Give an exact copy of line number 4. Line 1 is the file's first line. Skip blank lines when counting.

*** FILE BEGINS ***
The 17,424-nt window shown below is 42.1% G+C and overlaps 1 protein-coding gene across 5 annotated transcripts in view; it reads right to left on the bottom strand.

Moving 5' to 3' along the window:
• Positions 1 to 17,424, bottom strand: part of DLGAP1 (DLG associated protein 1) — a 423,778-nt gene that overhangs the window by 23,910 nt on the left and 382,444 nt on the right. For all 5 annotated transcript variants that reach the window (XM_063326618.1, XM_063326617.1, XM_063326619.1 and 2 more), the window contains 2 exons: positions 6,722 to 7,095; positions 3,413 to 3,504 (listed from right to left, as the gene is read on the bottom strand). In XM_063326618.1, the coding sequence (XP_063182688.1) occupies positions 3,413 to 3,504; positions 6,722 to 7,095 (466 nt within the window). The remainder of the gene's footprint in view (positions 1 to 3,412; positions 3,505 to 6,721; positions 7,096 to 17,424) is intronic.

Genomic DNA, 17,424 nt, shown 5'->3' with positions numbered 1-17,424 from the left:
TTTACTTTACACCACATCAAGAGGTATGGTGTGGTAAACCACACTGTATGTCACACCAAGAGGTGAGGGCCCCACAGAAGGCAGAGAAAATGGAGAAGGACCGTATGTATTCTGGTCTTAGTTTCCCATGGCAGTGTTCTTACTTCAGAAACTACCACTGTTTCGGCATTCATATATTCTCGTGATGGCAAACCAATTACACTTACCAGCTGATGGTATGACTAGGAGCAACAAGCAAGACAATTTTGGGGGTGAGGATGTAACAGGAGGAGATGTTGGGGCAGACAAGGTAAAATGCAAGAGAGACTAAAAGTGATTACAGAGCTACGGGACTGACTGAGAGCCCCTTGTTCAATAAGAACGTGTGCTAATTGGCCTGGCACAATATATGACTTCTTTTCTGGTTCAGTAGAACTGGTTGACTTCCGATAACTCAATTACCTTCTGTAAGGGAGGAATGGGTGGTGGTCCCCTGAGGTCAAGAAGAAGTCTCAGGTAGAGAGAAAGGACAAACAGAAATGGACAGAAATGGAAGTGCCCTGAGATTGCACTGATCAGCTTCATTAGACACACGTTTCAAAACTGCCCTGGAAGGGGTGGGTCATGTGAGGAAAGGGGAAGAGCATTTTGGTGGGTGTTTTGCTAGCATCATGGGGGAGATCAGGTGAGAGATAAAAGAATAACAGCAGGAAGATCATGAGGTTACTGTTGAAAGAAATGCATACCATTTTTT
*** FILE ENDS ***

Genomic DNA, 17,424 nt, shown 5'->3' with positions numbered 1-17,424 from the left: